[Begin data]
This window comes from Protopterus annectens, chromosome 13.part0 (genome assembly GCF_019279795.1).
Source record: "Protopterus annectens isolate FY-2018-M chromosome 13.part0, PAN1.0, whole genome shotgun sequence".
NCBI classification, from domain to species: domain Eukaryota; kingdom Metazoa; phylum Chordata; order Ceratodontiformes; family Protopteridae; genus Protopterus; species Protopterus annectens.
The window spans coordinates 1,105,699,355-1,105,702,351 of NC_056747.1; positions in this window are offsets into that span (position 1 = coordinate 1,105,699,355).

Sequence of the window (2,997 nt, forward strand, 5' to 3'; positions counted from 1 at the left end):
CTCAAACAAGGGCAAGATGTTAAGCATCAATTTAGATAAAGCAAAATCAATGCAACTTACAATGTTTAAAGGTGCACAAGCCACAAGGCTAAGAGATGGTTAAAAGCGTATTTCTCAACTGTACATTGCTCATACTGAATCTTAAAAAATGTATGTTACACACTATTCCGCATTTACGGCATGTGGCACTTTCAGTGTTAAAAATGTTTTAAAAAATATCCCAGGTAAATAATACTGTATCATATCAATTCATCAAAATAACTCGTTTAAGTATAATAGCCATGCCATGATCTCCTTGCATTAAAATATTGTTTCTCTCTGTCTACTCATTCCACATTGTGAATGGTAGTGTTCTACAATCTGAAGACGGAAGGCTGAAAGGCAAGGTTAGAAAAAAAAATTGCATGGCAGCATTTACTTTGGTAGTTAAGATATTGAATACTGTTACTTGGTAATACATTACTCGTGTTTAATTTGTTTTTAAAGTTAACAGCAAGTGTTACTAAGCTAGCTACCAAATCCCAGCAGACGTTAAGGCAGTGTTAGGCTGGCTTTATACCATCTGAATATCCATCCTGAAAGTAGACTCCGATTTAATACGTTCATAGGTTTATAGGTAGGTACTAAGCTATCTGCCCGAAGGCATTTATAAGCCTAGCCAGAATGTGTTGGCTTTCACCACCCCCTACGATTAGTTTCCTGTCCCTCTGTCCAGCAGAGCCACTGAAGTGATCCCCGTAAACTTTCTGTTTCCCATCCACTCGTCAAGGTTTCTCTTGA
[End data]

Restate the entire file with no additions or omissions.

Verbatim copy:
This window comes from Protopterus annectens, chromosome 13.part0 (genome assembly GCF_019279795.1).
Source record: "Protopterus annectens isolate FY-2018-M chromosome 13.part0, PAN1.0, whole genome shotgun sequence".
NCBI classification, from domain to species: domain Eukaryota; kingdom Metazoa; phylum Chordata; order Ceratodontiformes; family Protopteridae; genus Protopterus; species Protopterus annectens.
The window spans coordinates 1,105,699,355-1,105,702,351 of NC_056747.1; positions in this window are offsets into that span (position 1 = coordinate 1,105,699,355).

Sequence of the window (2,997 nt, forward strand, 5' to 3'; positions counted from 1 at the left end):
CTCAAACAAGGGCAAGATGTTAAGCATCAATTTAGATAAAGCAAAATCAATGCAACTTACAATGTTTAAAGGTGCACAAGCCACAAGGCTAAGAGATGGTTAAAAGCGTATTTCTCAACTGTACATTGCTCATACTGAATCTTAAAAAATGTATGTTACACACTATTCCGCATTTACGGCATGTGGCACTTTCAGTGTTAAAAATGTTTTAAAAAATATCCCAGGTAAATAATACTGTATCATATCAATTCATCAAAATAACTCGTTTAAGTATAATAGCCATGCCATGATCTCCTTGCATTAAAATATTGTTTCTCTCTGTCTACTCATTCCACATTGTGAATGGTAGTGTTCTACAATCTGAAGACGGAAGGCTGAAAGGCAAGGTTAGAAAAAAAAATTGCATGGCAGCATTTACTTTGGTAGTTAAGATATTGAATACTGTTACTTGGTAATACATTACTCGTGTTTAATTTGTTTTTAAAGTTAACAGCAAGTGTTACTAAGCTAGCTACCAAATCCCAGCAGACGTTAAGGCAGTGTTAGGCTGGCTTTATACCATCTGAATATCCATCCTGAAAGTAGACTCCGATTTAATACGTTCATAGGTTTATAGGTAGGTACTAAGCTATCTGCCCGAAGGCATTTATAAGCCTAGCCAGAATGTGTTGGCTTTCACCACCCCCTACGATTAGTTTCCTGTCCCTCTGTCCAGCAGAGCCACTGAAGTGATCCCCGTAAACTTTCTGTTTCCCATCCACTCGTCAAGGTTTCTCTTGA